- My sister kindly took the photos for today and we tried to get a backdrop of The Alps but the railway crossing got in the way a little as well as some rude drivers who seemed to think they had the rights over the road . Today was supposed to be Little Black Dress Friday as started by The Uniform Project a couple of weeks ago to promote creativity and sustainability. Unfortunately it has been postponed till next week but as dress supplies out here are as scarce as the snow in the valley I decided to wear my long black dinner dance dress regardless. My mother bought it for my dinner dance when I was 16 and since then I have worn it on only five other occasions; four of these were to dinners and evening dos with different boyfriends, the last was for a visit to the opera in Verona with my father, my brother and my mother. I love it to bits and even though I look rather different in it now to when I was a slender sixteen-year-old, I still think it is one of the most beautiful dresses I own.
Today I fell off the wagon rather dramatically. In my defence I have been doing fairly well; other than a few drinks on a couple of special occasions over the past four weeks I have been surprisingly sober. I can not deny that I haven’t missed the drink; I love the grape and the grain as I do a long overdue conversation with a good friend so being without it has left me feeling a little lonely at times, particularly when my society consists of the suitably sozzled.
Though I had decided to do my best to have a booze free holiday it turns out not drinking in France is nearly as depressing as not smoking. When I tuck into a long lunch with a baby bubble beverage rather than one of their sweet stumpy beers I am looked at like a leper and feel like a right old bore. After all I say to myself I am on holiday and after all surely occupation of a different country means one must adopt their laws and customs. Surely I think by not drinking their delicious vino I am causing unintended offence.
After running through similarly logically sound arguments all day I finally fall well and truly off the wagon during dinner. I manage to convince myself that holidays are technically a special occasion and after all I have cause for celebration and this is the first time I have shared a meal with my family after getting my good news. It may be an excuse and I am perhaps kidding myself but it certainly feels like an occasion. We go to our favourite restaurant in Chamonix. Although The Hotel Eden do some of the most fanatic dishes in the whole of The Alps, their prices are pretty high and although I would love to go to their restaurant until I am employed it is just not realistic. Our favourite restaurant is one of the best value in the whole of Le Praz, a small village just outside of central Chamonix. It is only a five minute stroll from where we stay and their menu has I think stayed the same for the last five years.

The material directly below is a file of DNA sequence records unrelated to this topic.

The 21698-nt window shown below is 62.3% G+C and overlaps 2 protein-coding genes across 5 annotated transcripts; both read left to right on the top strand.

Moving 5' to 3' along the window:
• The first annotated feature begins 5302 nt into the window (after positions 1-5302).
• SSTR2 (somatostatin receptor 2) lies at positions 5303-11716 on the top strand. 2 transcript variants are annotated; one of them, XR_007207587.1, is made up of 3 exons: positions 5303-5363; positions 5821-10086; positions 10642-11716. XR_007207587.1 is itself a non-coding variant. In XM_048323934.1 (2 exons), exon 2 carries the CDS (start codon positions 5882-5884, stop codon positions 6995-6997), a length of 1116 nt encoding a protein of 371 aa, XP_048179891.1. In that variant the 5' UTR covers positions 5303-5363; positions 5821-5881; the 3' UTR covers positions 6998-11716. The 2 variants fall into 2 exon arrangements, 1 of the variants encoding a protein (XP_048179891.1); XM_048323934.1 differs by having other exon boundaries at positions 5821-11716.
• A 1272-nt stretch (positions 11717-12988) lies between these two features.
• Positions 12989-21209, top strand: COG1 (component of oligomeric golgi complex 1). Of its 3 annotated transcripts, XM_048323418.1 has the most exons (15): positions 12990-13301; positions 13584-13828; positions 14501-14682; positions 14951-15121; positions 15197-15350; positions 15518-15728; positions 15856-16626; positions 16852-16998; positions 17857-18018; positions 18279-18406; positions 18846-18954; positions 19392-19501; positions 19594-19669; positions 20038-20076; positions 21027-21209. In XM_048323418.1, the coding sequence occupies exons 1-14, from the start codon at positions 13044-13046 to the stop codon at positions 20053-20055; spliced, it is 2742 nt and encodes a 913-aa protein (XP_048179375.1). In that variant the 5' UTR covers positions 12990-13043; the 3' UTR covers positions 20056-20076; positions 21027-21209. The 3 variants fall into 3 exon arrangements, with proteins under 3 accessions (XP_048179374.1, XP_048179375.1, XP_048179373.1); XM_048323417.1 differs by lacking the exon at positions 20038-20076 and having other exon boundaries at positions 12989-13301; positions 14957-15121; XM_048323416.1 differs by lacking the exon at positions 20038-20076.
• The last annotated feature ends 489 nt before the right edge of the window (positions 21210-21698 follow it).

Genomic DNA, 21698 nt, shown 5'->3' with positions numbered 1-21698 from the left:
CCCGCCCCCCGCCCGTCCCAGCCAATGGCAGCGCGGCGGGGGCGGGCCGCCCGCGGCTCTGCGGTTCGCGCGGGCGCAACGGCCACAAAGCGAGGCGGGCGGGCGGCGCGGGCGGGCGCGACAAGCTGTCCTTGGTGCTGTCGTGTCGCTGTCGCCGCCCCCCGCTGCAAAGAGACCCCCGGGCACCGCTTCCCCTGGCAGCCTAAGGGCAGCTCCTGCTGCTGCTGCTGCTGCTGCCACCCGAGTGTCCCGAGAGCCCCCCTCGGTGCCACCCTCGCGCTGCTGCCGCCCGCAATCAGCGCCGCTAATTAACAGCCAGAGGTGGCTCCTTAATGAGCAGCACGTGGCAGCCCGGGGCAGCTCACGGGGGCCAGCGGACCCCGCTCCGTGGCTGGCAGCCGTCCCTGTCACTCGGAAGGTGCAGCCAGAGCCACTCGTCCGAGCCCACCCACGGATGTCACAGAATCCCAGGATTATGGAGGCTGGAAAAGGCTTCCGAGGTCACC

It is one of those restaurants where as soon as you walk in you know who the owner is. The family who own it are often eating there themselves when we come in and the television stays on the sports channel for their pleasure. The y have not changed their menu or themselves to accommodate the influx of tourists into their village. We order in our very best French, desperate not to seem like the atypical arrogant anglais who can not be bothered to stretch his tongue to please his hosts. If we make a mistake she kindly corrects us and when there is an issue with translating the puddings she will switch to sign language and indulge us in our guessing games but she will not use the English tongue and for this I admire her. Once when we had fondue there the lady who owns the place along with her sports fanatic husband took pity on our peasant ways and showed us herself how best to coat the futons in the melted pot of cheesy gold.
We usually have the same, a special salad which has a poached egg on top as well as little bits of bacon and croutons drenched in oil. It is delicious and if I was more of a fool I would ask her for the recipe. The salads are followed by steaks, chips and more devilishly dressed salad, I do not want or care to know how many calories I consume in this meal but every squat, sit up or stair climb I have to do to burn it off will be totally worth it. Even I, the ketchup queen, will happily go without red sauce because everything is cooked so well it would seem an insult to injure it by adding one’s own accompaniments.
Tonight, there was just a little bit of tension at the start of the meal and as I have been fearing a repeat of last years family feuding I turned to the drink as a distraction. I find it hard to relax and just be and whether or not it is wrong or healthy having a drink just brings me down a level and loosens me up. I am always on such a tightly wound string it is nice to lose a little control once in a while and as I had told myself earlier that day I am after all on my holidays. Though I did my best to take it easy, technically speaking the tablets I am taking do not exactly advise alcohol. Two glasses of delicious table wine later I was feeling fabulously free and when the owners decided after our drunken debate with a table of Irish men about who would win the rugby the next day we all drank to France’s victory with a liquor from 1946. It totally finished us all and the walk back was hilarious. I am standing in the photos but many did not work as I was swaying ever so slightly.
On the plus side on our return to the apartment rather than falling into the trap of desperately trying to keep the party going I got myself a glass of water, watched a bit of the football until I was forced to admit that all I could see was a red and green blur I slid under the duvet, typed a few words of my blog and slunk into the loveliest sleep I have had in days. I may well have fell off the wagon, but at least I didn’t get hurt.